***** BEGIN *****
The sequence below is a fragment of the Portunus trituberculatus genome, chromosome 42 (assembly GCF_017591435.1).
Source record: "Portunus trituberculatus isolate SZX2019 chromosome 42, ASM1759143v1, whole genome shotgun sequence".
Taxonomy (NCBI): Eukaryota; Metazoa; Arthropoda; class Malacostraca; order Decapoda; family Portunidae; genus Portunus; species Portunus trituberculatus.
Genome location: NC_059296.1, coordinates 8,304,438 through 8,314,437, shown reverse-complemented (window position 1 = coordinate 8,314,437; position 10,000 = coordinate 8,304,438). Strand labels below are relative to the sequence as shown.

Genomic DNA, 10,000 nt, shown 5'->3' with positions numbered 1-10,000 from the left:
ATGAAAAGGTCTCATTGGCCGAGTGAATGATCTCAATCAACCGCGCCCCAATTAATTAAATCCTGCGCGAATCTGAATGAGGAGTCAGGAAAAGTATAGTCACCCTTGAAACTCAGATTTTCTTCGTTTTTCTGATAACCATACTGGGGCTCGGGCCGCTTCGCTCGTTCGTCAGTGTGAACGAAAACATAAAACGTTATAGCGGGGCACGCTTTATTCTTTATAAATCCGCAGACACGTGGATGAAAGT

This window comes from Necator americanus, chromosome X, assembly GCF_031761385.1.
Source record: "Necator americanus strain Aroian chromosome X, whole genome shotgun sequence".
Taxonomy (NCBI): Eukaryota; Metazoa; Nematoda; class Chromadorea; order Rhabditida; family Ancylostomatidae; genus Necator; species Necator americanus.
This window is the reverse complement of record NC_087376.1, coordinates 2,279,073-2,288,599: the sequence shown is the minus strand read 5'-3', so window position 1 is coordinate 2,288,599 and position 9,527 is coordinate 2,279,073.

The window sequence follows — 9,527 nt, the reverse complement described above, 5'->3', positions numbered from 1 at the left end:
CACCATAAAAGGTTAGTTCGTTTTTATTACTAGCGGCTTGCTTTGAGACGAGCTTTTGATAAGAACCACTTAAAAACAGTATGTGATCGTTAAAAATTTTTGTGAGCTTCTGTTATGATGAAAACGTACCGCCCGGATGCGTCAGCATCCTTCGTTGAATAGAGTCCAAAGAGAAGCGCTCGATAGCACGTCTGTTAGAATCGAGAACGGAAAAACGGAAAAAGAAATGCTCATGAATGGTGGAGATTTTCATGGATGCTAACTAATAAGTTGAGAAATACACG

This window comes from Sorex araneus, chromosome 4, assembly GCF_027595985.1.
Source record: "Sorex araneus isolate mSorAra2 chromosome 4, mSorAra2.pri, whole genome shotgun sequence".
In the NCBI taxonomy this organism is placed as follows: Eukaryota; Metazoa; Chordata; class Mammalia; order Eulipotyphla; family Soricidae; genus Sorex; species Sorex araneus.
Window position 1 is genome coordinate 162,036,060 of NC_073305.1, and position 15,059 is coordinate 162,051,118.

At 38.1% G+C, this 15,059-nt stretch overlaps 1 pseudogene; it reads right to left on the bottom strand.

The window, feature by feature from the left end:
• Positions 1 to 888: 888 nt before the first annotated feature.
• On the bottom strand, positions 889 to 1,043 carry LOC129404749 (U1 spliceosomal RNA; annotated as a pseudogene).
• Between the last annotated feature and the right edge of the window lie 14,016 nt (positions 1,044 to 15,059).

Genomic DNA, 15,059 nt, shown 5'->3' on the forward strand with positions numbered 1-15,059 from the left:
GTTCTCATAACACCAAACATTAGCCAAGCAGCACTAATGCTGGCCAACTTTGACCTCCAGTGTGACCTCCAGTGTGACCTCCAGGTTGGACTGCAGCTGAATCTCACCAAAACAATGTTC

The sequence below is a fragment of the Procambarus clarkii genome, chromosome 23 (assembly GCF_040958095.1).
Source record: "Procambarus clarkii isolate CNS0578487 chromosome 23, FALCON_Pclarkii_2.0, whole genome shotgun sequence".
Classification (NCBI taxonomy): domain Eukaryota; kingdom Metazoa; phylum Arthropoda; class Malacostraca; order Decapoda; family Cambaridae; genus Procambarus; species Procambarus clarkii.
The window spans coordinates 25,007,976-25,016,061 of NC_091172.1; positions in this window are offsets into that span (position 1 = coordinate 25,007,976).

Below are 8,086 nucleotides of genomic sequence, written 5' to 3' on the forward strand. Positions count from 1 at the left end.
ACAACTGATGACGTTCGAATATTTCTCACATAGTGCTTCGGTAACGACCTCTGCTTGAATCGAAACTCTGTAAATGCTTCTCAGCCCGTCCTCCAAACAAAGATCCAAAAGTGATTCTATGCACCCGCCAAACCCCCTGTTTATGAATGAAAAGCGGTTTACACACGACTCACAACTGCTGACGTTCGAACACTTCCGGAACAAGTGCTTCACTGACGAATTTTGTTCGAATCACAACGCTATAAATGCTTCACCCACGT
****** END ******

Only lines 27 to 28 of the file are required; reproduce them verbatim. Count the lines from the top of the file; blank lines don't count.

The window spans coordinates 25,007,976-25,016,061 of NC_091172.1; positions in this window are offsets into that span (position 1 = coordinate 25,007,976).

Below are 8,086 nucleotides of genomic sequence, written 5' to 3' on the forward strand. Positions count from 1 at the left end.